In short, nothing is as it seems. Europe is caught in a web of obfuscation of its own making. Entangled in this self-made web of ritualistic subterfuge, Europe is utterly incapable of facing down the crisis. Alas, reality is waiting around the corner. Trichet’s interest rate move will go down in history as the man’s second grave error – the first one being his stupendous mistake of raising interest rates in July 2008; a sure sign of a central banker out of his depth. This time round, the interest rate rise (which he fully intends to build upon in the next couple of months) is an even graver error. By itself it will do nothing either to stem inflationary pressures in Germany or to alleviate the crisis in the banking sector or the periphery. Except that it comes with a silver lining: The quicker it helps spread the malaise to Spain the greater the chances that Europe will wake up from its slumber, cut a hole through the web of obfuscation that it has so idiotically created, and head for a rational resolution of the crisis. Or so one hopes…

4 Comments

  • I have seen you speak a couple of times on Greek television and once on the radio in Athens, and I found myself agreeing with your understanding of the soverign crisis in Europe. However, I’m confused as to what you feel the solution to this situation is.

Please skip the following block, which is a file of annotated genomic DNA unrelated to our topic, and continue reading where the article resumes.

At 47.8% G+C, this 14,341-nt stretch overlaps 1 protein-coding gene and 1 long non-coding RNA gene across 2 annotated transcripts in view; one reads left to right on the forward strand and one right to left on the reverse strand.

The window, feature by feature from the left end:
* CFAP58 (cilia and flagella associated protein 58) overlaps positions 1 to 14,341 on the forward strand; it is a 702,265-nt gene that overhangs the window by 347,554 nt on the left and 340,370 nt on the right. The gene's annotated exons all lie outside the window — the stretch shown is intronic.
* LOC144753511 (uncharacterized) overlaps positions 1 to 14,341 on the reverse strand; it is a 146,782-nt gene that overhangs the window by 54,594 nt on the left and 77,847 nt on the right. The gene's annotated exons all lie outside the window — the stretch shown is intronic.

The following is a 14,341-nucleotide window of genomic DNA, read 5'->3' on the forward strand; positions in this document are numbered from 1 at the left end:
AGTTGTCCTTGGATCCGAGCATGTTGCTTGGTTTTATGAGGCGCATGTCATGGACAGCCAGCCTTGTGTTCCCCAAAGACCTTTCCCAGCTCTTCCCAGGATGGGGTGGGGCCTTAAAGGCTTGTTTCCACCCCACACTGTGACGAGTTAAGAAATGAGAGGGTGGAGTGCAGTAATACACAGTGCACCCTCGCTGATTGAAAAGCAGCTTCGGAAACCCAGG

It sounds like you are in support of the ECB easing credit, not tightening it. I don’t see how the ECB, or anyone else for that matter, can possibly know what the proper interest rate should be across the entire eurozone. The idea that a central bank can set interest rates more effeciently than the market is as absurd to me as the idea that a central aggricultural planning committee can set the price of staple commodities.

    Also, do you believe that the solution is closer integration or exit from the eurozone for countries like Greece and Portugal? If you think it is closer integration, then what changes do you want to see to the european infrastructure?

  • I totally agree that the rate hike that was implemented is grossly inappropriate. Another manifestation that the one-size-fits-all monetary policy is inapproproate for countries with non-synchronized business cycles, especially when the periphery is living through the worst crisis it has had in the last 50-60 years.
    I personally think that this is a case of cost-push inflation and certainly not demand-side one, so that limits its possible upside. Unless the MENA crisis drags on for too long and inflation gets out of hand. But wouldn’t it be more approprate to actually wait and see where the situation’s heading at least…??

    • Right, but my point is that no one knows what the appropriate rate should actually be. People seem to take it as a given that a central authority needs to manipulate money markets and set a risk-free rate. Creating a Eurobond market, as many suggest as a means out of this crisis, would only create a deeper pool of liquidity within which the ECB could swim. It does nothing to address the misallocation of capital that is inevitable whenever one manipulates the benchmark interest rates of an economy. Even in the US, having a federal funds rate set by the Fed screws up everything.

    • Quite so. This is why we so desperately need a surplus recycling mechanism; one that does not just operate as a fiscal transfer system but one that challels idle savings (both savings of Northern Europeans andof non=European sovereign wealth funds) into productive investments within the deficit zones (not all of which lie in the periphery). In our Modest Proposal it is the European Investment Bank that has been assigned this role.